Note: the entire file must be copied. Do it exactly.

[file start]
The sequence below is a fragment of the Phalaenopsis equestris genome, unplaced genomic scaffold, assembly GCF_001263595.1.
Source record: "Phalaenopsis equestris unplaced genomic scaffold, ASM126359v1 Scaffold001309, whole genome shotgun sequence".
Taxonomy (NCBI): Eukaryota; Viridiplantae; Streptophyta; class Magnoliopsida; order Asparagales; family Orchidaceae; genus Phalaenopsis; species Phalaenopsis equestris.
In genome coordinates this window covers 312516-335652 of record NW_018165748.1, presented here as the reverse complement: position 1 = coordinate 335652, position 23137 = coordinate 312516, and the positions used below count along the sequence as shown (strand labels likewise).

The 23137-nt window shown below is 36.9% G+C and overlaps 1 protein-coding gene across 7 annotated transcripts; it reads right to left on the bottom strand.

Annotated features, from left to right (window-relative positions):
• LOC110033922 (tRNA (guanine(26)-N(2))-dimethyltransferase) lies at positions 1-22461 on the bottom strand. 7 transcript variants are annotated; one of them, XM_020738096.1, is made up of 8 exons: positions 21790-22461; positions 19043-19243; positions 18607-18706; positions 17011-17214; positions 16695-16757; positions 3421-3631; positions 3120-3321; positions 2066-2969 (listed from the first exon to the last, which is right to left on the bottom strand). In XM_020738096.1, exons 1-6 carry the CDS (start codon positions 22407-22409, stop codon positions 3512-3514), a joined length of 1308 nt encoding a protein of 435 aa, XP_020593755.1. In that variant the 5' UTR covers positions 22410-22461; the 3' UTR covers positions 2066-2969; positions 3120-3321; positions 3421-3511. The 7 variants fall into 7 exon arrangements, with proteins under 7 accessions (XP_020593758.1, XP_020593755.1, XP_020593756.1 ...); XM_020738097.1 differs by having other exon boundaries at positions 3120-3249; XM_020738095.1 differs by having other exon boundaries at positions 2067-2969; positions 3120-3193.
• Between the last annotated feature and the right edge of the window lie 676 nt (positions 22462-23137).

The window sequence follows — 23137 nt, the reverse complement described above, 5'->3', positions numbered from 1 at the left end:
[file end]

The sequence below is a fragment of the Phalaenopsis equestris genome, unplaced genomic scaffold, assembly GCF_001263595.1.
Source record: "Phalaenopsis equestris unplaced genomic scaffold, ASM126359v1 Scaffold001309, whole genome shotgun sequence".
Taxonomy (NCBI): Eukaryota; Viridiplantae; Streptophyta; class Magnoliopsida; order Asparagales; family Orchidaceae; genus Phalaenopsis; species Phalaenopsis equestris.
In genome coordinates this window covers 312516-335652 of record NW_018165748.1, presented here as the reverse complement: position 1 = coordinate 335652, position 23137 = coordinate 312516, and the positions used below count along the sequence as shown (strand labels likewise).

The 23137-nt window shown below is 36.9% G+C and overlaps 1 protein-coding gene across 7 annotated transcripts; it reads right to left on the bottom strand.

Annotated features, from left to right (window-relative positions):
• LOC110033922 (tRNA (guanine(26)-N(2))-dimethyltransferase) lies at positions 1-22461 on the bottom strand. 7 transcript variants are annotated; one of them, XM_020738096.1, is made up of 8 exons: positions 21790-22461; positions 19043-19243; positions 18607-18706; positions 17011-17214; positions 16695-16757; positions 3421-3631; positions 3120-3321; positions 2066-2969 (listed from the first exon to the last, which is right to left on the bottom strand). In XM_020738096.1, exons 1-6 carry the CDS (start codon positions 22407-22409, stop codon positions 3512-3514), a joined length of 1308 nt encoding a protein of 435 aa, XP_020593755.1. In that variant the 5' UTR covers positions 22410-22461; the 3' UTR covers positions 2066-2969; positions 3120-3321; positions 3421-3511. The 7 variants fall into 7 exon arrangements, with proteins under 7 accessions (XP_020593758.1, XP_020593755.1, XP_020593756.1 ...); XM_020738097.1 differs by having other exon boundaries at positions 3120-3249; XM_020738095.1 differs by having other exon boundaries at positions 2067-2969; positions 3120-3193.
• Between the last annotated feature and the right edge of the window lie 676 nt (positions 22462-23137).

The window sequence follows — 23137 nt, the reverse complement described above, 5'->3', positions numbered from 1 at the left end: